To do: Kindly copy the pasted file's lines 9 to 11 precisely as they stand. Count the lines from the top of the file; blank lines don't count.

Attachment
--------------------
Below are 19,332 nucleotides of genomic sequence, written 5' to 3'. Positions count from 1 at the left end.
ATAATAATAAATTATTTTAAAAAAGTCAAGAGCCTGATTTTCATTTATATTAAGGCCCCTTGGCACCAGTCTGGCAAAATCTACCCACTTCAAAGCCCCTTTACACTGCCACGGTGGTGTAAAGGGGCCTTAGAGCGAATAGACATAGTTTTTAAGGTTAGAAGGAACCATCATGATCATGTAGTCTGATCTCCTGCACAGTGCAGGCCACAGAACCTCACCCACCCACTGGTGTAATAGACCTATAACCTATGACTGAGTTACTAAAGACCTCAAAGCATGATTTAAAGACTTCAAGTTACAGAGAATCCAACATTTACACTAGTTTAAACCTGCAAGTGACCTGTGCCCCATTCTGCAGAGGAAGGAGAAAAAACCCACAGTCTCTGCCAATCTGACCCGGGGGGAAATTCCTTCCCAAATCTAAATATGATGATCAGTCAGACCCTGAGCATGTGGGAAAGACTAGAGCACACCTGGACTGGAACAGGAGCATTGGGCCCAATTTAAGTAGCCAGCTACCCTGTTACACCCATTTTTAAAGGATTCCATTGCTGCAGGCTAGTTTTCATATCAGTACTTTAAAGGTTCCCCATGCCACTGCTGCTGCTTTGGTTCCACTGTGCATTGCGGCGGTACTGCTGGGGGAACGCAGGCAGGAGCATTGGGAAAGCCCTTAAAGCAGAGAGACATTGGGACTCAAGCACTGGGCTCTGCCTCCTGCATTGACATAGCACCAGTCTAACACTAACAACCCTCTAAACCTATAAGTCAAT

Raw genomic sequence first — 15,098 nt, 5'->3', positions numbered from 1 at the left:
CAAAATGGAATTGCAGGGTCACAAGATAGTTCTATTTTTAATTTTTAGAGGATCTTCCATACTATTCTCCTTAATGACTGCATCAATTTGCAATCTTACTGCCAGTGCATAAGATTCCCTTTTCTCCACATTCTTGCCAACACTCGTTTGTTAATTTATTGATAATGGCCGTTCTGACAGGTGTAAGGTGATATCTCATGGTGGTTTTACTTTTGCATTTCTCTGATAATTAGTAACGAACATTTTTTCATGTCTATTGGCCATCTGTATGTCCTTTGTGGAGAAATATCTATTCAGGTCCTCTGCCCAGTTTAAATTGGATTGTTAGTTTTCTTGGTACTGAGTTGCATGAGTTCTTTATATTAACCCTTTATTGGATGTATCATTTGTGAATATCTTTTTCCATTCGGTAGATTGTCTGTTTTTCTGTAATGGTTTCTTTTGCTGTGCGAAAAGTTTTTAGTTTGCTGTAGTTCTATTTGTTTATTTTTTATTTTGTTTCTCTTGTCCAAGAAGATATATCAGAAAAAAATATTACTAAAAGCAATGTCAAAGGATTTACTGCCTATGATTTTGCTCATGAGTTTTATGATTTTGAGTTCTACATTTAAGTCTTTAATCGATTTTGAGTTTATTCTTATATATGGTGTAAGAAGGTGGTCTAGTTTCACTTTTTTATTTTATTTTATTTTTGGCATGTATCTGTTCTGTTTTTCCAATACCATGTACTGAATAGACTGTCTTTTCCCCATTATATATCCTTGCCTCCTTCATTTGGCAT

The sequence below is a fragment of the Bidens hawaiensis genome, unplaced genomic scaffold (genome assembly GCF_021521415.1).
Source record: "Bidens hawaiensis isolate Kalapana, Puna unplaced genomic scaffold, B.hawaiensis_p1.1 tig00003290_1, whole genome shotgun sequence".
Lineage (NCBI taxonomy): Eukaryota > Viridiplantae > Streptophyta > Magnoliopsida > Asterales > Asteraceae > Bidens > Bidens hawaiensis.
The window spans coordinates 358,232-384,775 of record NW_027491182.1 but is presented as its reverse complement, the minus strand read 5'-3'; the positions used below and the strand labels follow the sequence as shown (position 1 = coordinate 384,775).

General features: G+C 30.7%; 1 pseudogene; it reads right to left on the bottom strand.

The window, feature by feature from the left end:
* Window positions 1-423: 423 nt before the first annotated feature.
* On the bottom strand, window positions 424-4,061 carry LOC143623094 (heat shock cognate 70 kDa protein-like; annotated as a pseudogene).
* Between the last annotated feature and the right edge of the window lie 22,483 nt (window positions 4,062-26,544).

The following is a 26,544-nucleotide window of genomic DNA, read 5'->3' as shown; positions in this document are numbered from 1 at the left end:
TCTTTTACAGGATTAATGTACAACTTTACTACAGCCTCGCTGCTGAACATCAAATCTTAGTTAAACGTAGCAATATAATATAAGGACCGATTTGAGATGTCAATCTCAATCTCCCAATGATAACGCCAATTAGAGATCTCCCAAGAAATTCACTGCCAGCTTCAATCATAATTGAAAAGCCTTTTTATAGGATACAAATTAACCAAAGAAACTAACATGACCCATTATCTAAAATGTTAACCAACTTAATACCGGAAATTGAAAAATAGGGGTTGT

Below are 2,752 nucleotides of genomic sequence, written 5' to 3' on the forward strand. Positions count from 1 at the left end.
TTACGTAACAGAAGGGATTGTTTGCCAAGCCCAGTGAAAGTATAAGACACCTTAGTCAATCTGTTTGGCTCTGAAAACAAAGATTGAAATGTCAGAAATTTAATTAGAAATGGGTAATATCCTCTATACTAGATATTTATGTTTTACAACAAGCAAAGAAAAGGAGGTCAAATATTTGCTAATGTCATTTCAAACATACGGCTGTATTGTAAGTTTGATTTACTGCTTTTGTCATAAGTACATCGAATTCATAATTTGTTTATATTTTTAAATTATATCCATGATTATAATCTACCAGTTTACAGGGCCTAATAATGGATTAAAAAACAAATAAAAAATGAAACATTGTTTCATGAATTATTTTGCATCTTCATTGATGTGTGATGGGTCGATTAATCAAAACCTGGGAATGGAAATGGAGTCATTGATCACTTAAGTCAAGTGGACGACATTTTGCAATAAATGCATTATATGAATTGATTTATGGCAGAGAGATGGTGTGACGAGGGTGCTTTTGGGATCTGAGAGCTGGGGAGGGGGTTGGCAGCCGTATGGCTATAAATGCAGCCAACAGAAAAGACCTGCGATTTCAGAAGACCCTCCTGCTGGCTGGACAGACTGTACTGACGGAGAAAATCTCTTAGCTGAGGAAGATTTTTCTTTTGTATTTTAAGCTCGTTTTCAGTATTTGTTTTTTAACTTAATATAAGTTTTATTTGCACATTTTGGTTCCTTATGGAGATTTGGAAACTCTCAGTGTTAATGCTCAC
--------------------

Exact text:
General features: G+C 30.7%; 1 pseudogene; it reads right to left on the bottom strand.

The window, feature by feature from the left end:
* Window positions 1-423: 423 nt before the first annotated feature.